When paying online, which can also be done using a smartphone, if you have only just bought the motorcycle or scooter, you will need the new owner's slip (V5C/2) registration document and the debit or credit card you are paying with.

If you already own the vehicle, then you will be sent a V11 reminder in the mail, and you will need to decide how to pay. If you choose to pay online, you can use a debit card or credit card to pay or set up a direct debit.

Another option is to take a trip to a Post Office! You will need the V5C or V5C/2 new keeper form, details of your insurance cover, and it's a good idea to take your MOT pass certificate as it can sometimes take a few days for the system to update with this information. If your motorcycle or scooter doesn't register as having a valid MOT, then you won't be allowed to tax it.

The final option is to use the DVLA 24-hour call service, which you can call at 0300 123 4321, but be aware that there are call charges for using this service.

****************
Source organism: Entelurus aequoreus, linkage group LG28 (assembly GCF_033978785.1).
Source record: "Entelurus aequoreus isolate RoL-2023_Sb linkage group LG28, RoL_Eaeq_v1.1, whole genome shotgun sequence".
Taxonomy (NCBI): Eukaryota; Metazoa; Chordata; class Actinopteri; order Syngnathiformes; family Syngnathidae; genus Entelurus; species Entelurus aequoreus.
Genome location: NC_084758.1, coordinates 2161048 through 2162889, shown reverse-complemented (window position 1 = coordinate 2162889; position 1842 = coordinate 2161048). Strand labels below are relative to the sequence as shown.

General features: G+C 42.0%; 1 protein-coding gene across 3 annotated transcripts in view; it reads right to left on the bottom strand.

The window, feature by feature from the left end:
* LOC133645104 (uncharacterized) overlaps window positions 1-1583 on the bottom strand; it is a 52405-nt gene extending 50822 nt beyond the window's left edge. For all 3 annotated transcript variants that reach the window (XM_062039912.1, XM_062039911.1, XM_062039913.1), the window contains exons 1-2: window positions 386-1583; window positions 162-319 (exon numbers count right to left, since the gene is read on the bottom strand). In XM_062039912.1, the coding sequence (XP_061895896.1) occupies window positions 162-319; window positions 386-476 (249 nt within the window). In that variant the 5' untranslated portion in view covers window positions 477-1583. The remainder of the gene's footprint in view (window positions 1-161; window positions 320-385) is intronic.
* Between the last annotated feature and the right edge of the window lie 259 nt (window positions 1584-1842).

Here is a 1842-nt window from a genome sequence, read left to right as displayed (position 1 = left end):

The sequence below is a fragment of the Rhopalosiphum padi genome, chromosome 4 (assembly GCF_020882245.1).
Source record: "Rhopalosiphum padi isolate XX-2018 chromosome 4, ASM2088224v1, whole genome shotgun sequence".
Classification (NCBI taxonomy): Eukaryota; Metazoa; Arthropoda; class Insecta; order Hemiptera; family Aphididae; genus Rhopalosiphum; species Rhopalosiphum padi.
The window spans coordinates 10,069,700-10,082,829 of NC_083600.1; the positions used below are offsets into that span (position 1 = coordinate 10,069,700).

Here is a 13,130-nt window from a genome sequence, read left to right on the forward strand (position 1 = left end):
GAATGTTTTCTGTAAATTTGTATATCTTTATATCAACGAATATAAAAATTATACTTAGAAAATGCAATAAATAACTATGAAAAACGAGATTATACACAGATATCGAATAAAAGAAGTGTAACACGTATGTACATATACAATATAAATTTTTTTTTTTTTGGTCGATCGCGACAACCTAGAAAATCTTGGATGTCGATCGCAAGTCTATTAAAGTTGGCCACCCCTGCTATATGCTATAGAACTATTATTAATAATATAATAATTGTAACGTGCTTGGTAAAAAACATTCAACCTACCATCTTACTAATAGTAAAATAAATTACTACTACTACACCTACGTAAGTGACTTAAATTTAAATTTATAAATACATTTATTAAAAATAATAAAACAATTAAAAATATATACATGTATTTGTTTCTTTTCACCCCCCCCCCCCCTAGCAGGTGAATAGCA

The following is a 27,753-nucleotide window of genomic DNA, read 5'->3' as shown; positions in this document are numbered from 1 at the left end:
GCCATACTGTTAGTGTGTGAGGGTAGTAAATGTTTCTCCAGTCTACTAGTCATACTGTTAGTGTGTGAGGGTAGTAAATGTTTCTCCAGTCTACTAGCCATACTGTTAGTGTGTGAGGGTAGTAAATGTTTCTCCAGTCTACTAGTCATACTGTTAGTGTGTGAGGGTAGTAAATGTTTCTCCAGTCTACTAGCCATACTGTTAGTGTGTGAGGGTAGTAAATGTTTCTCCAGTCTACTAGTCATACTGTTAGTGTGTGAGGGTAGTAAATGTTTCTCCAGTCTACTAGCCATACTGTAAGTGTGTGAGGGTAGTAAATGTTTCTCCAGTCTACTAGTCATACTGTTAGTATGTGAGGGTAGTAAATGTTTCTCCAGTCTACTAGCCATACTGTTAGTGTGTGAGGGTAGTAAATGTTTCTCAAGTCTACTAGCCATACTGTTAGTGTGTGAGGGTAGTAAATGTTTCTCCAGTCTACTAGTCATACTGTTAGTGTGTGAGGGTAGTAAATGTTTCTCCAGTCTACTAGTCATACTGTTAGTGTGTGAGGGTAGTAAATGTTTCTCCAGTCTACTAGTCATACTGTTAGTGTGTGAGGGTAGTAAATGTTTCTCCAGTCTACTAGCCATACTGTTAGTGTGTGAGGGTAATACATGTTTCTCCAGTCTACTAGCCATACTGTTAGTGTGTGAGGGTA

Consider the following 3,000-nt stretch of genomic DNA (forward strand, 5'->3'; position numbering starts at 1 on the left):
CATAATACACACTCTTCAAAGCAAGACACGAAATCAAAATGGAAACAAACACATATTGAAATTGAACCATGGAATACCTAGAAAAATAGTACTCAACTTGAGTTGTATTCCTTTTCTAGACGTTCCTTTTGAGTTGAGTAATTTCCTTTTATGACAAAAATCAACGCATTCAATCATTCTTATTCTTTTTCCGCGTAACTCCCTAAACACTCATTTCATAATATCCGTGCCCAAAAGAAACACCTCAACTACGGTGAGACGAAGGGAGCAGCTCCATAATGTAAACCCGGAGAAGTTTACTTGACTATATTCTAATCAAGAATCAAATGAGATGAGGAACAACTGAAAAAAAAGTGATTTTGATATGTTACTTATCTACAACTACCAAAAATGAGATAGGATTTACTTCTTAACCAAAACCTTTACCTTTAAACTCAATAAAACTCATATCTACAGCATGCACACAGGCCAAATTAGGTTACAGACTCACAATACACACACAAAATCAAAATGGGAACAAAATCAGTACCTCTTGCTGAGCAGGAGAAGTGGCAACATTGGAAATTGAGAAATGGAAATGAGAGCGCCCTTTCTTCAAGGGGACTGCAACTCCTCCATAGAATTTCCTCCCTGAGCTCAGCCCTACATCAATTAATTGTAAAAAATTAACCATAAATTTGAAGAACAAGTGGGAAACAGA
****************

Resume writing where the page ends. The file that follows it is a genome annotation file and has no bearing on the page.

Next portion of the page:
Is there a way to make buying road tax easier?

Yes! Thanks to DVLA's digital account service, you can do a number of things online now, including setting up an email reminder that will notify you when your tax is due. Further details can be found at

What if I'm not using my motorcycle or scooter?

The rules on Vehicle Excise Duty still apply to those vehicles being taken off the road for whatever time period you decide; even if that is forever.

To register a vehicle as being off the road, you have to log a Statutory Off Road Notification (SORN). You will then have to tax the motorcycle or scooter before it can go back on the road, using exactly the same process as listed above.

You can claim back any tax that is still valid for a pre-paid period, but only for full months.

Motorcycle (with or without sidecar) tax rates

EngineSingle 12 month paymentSingle 12 month payment by Direct DebitTotal of 12 monthly instalments by Direct DebitSingle six month paymentSix months by Direct Debit
Not over 150£24£24£25.20N/AN/A
Over 600£111£111£116.55£61.05£58.28

Ride a motor-tricycle? Here's where you can find the relevant tax rates.

[1] Data correct as of 4 August 2023, source

[2] Data correct as of 4 August 2023, source